University Public School Principal Carla Fachner got a bit muddy Friday, but it was all for a good cause.
Fachner and her students were celebrating their near-perfect score on an annual examination. They earned a 939 for the Academic Performance Index, which is one of the highest scores in the state.
API scores are released twice a year to rank schools and track growth at a statewide level. The first, released in the spring, is a base figure, while the ones released in the fall reveal if the school is improving and has met its growth targets. Those make up the Annual Yearly Progress scores.
Both are calculated by the California Department of Education, and help determine how much state funding a campus can receive based on what goals each school has met.
Last year, students at University Public School earned a 887 base API score - one of the highest in Lodi Unified School District - and were aiming for a 900 this year.
When the goal was set, students got to choose what the reward would be if they were successful. They opted to celebrate with mud, which included dumping it on the heads of their teachers.
On Friday, they also enjoyed slipping and sliding along a muddy plastic plume and jumped into a mud-filled swimming pool.
Last year, the principal took two pies in her face and dyed her hair purple when the annual score went up.
API scores will be made public for all schools on Thursday. For more information, visit www.cde.ca.gov/ta/ac/ar.
Lodi Unified School District among winners of construction bond lottery
Lodi Unified School District is among the 43 school districts in California that have been selected by lottery as recipients of $700 million in Qualified School Construction Bond tax credits.
Lodi will receive $5.5 million, according to a press release Friday. It is the only San Joaquin County school to qualify.
"This tax credit program will jump start new school construction and modernization projects throughout the state that, in turn, will stimulate the economy and create jobs," state Superintendent Jack O'Connell said in a written statement.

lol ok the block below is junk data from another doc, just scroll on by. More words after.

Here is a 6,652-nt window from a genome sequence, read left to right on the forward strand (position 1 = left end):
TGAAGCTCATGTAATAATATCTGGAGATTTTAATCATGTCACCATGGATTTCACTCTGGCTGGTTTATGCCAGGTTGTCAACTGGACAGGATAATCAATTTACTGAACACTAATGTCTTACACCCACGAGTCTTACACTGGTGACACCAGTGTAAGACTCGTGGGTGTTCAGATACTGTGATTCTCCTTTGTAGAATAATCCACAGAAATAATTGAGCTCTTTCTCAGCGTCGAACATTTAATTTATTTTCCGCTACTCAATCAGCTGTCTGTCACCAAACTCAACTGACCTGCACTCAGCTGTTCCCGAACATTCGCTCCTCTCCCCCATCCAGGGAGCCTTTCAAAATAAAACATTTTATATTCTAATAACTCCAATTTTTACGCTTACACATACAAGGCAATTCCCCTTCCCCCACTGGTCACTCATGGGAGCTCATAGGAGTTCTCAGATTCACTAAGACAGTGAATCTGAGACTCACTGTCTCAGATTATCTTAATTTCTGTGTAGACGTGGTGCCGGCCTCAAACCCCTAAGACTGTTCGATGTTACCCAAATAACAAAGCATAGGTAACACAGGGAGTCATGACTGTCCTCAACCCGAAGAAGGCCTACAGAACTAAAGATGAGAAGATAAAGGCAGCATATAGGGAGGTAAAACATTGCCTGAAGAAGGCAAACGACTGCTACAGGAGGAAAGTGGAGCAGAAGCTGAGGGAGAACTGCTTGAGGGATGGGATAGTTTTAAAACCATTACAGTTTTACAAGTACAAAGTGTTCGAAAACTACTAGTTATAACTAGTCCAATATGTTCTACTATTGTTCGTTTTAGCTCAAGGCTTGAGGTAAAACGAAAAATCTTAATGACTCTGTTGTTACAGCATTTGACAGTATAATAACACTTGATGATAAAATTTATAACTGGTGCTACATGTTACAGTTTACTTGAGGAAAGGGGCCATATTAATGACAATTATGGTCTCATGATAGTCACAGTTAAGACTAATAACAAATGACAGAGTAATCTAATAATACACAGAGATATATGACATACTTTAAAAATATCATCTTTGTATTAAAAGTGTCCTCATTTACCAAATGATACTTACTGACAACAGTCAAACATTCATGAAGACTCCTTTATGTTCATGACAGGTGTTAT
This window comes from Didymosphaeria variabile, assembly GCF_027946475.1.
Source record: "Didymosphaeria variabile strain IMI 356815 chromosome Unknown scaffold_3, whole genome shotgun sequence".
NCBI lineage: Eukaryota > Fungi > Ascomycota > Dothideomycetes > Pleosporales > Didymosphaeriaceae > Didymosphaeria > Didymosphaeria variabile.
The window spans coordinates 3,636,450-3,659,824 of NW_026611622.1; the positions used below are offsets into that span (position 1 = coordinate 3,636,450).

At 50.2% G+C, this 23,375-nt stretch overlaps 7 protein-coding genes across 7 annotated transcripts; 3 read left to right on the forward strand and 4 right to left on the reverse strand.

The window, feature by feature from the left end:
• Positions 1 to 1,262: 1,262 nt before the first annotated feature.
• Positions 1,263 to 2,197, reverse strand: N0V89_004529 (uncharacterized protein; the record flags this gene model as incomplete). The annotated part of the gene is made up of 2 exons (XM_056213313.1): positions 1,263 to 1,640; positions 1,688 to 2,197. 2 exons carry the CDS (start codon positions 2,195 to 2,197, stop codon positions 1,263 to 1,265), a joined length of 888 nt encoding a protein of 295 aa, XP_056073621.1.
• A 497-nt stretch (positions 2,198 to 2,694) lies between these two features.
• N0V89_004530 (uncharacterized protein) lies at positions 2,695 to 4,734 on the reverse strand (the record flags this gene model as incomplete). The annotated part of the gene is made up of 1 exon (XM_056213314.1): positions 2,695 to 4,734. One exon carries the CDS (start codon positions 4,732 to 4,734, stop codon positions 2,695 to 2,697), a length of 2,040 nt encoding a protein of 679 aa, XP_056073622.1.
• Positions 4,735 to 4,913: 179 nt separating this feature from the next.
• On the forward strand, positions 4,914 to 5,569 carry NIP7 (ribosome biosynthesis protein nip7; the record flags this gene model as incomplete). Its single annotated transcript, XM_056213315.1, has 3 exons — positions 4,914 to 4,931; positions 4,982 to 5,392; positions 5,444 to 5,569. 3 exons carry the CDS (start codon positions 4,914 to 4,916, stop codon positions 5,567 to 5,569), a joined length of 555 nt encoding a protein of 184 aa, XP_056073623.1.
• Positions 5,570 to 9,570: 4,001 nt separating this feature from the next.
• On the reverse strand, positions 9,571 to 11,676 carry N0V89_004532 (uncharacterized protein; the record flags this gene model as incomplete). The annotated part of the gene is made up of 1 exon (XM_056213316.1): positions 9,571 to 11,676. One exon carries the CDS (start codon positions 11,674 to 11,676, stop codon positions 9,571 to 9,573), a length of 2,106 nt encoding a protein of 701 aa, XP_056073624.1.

"The Qualified School Construction Bond program will not infuse communities with new money but will help school districts use their local bond dollars more efficiently. Finding new ways to save money is especially welcome by school districts in these tight budgetary times," he said.
The new QSCB tax credit program is part of the American Recovery and Reinvestment Act that was signed into law by the president in February.
ARRA allows tax credits on $22 billion nationwide to QSCB for this year and next. California's share is an estimated $2.7 billion over the same two-year period. Of this sum, $582 million already has been directly allocated to the state's 11 largest school districts; $700 million was available through the lottery to qualifying school districts; and $73 million is available to allocate this year to qualifying charter schools.
The remaining estimated $1.3 billion will be allocated in 2010.
The California Department of Education awarded the $700 million in tax credit bond authorizations to 43 qualifying school districts and county offices of education during a drawing that was held Friday morning at department headquarters in Sacramento. More than 230 applications were received totaling more than $3.7 billion in requests.
- News-Sentinel staff